In my work as a Parenting Consultant I work with parents who approach me for different reasons. I have parents who want reassurance that their child is developing as they ‘should’ ie that they are meeting the milestones for development in the areas of Language, Intellectual skills, Motor skills – both gross and fine motor, and Social-Emotional skills. Some parents contact me when they think there may be a possible delay in one of these areas – that their child isn’t talking as much as his peers, or not moving as well. Other parents contact me when Mum is returning to work and they want to check on how to best ensure that the child will cope with this new change of routine and people in childcare. And other parents contact me when there is an issue with their child eg around bedtime routines, or when they are approaching toilet-learning, or when they are behavioural issues.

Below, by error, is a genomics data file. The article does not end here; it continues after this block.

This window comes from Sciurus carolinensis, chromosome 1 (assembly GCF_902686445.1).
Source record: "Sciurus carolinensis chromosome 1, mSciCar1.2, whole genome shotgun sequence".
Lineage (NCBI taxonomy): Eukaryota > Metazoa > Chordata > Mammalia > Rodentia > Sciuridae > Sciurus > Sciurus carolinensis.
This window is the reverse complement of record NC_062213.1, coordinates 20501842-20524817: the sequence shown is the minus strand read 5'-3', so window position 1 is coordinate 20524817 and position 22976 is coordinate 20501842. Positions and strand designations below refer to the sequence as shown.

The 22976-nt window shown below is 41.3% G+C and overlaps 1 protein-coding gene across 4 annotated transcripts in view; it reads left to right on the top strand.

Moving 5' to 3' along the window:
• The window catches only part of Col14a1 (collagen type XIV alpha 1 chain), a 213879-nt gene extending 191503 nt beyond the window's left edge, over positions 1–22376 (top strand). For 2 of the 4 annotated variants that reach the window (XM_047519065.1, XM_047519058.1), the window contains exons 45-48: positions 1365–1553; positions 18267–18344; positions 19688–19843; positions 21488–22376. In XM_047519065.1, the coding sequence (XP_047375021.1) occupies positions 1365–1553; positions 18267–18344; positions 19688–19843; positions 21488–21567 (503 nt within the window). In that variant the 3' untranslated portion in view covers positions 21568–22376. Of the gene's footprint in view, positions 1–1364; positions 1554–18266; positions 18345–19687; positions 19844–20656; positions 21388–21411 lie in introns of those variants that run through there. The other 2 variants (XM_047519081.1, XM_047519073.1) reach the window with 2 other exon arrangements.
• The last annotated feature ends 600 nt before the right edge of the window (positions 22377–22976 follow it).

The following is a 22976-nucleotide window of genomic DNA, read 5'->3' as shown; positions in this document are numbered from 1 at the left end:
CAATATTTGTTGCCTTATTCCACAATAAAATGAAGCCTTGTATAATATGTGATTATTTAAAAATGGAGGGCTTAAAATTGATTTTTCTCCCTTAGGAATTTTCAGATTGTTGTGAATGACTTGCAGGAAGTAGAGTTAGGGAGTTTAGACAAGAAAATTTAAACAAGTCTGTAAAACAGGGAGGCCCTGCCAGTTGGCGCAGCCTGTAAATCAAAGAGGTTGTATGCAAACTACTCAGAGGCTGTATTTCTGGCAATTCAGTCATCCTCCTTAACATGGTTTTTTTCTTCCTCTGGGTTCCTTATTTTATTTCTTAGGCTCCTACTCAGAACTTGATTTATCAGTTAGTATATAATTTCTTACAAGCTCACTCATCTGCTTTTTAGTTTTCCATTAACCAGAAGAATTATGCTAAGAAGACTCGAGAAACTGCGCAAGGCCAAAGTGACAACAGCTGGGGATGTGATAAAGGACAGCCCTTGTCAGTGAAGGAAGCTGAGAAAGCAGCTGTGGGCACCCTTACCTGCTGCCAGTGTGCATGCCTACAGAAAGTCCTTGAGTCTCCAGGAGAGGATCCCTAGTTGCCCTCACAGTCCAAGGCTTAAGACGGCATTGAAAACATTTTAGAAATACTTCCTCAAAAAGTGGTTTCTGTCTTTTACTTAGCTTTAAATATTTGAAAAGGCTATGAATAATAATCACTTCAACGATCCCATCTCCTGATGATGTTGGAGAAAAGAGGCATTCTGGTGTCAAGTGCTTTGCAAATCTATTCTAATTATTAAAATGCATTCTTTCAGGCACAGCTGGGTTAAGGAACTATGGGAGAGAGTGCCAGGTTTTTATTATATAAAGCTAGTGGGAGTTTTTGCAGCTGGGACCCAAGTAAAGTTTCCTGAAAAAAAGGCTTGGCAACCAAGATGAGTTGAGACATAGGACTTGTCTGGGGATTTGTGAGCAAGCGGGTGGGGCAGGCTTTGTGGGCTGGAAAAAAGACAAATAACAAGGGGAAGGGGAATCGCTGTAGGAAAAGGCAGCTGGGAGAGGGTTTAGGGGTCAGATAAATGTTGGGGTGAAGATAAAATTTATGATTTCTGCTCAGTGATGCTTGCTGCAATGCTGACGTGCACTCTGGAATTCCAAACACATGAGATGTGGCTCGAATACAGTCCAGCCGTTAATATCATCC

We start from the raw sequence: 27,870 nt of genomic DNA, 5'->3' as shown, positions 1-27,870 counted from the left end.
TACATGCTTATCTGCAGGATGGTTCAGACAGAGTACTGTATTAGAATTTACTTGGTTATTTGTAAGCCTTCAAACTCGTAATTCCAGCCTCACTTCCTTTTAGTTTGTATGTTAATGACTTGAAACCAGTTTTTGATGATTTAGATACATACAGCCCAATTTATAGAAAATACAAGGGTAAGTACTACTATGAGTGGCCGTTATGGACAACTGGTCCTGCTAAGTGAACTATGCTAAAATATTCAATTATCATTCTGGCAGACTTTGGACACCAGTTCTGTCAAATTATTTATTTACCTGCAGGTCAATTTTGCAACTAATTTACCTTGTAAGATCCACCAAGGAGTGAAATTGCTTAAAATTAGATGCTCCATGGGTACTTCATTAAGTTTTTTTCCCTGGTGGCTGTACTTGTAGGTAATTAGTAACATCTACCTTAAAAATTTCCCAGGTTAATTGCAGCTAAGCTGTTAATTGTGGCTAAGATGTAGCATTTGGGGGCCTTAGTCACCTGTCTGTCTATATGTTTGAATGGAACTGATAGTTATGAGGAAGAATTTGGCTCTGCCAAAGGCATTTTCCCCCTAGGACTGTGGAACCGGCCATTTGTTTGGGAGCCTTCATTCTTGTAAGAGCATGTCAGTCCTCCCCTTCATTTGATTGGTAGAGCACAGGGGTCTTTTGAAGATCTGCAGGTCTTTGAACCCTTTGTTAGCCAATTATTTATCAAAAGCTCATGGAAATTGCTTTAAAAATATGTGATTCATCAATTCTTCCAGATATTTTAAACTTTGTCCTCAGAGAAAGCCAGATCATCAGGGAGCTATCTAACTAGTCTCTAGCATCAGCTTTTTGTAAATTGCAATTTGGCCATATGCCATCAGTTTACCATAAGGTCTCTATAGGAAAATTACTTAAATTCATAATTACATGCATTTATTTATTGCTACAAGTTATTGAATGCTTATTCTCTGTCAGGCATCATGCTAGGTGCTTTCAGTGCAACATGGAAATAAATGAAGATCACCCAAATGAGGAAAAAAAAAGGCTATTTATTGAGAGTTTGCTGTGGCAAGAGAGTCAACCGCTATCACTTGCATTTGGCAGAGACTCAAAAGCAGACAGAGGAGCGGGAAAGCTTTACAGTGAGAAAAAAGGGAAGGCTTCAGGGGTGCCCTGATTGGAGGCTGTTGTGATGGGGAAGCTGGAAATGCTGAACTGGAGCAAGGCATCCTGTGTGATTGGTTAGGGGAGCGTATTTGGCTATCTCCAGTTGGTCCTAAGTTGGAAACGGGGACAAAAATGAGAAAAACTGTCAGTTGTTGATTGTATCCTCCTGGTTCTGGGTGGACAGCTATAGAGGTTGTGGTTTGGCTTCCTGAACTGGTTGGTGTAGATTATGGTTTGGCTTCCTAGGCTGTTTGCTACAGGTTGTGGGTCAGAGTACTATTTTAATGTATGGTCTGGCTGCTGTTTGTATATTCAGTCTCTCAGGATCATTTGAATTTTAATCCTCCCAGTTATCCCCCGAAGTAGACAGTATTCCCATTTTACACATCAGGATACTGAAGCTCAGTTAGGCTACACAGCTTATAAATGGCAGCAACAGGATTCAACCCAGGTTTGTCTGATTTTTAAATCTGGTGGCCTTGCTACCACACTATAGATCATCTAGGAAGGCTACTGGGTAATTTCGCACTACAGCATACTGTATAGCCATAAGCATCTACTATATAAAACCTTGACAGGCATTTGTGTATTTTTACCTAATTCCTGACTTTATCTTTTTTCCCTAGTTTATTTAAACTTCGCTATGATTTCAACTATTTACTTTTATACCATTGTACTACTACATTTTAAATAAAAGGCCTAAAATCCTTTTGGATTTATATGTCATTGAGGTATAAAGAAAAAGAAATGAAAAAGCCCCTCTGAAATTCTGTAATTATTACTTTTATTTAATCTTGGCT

Last weekend I stepped outside and headed to the veggie patch, as I needed some parsley for my cooking. I was surprised to see that it was turning yellow, with only a few green tufts left. Glancing around I saw that the rhubarb was bolting, the tomatoes were tiny and had been eaten by a grub, and the other plants were looking wilted. How did this happen to my once lush, productive garden? I stopped to think…..Mmmm, it had been a week since I’d been out there. No wait …. maybe it was 2, or even 3 weeks! I realised that I hadn’t tended to the garden for such a long time due to my work and personal commitments, and as a result it was neglected.
12 months ago that same garden had given me large quantities of tomatoes, parsley and zucchini which I happily shared. 12 months ago I was regularly out in the garden weeding, watering and nurturing it. What a difference!
How does this relate to parenting?
Children need to be nurtured. Just like a plant which needs good soil, water and sunshine to grow, our children also have needs. These must be satisfied in order to grow into healthy, ‘productive’ children.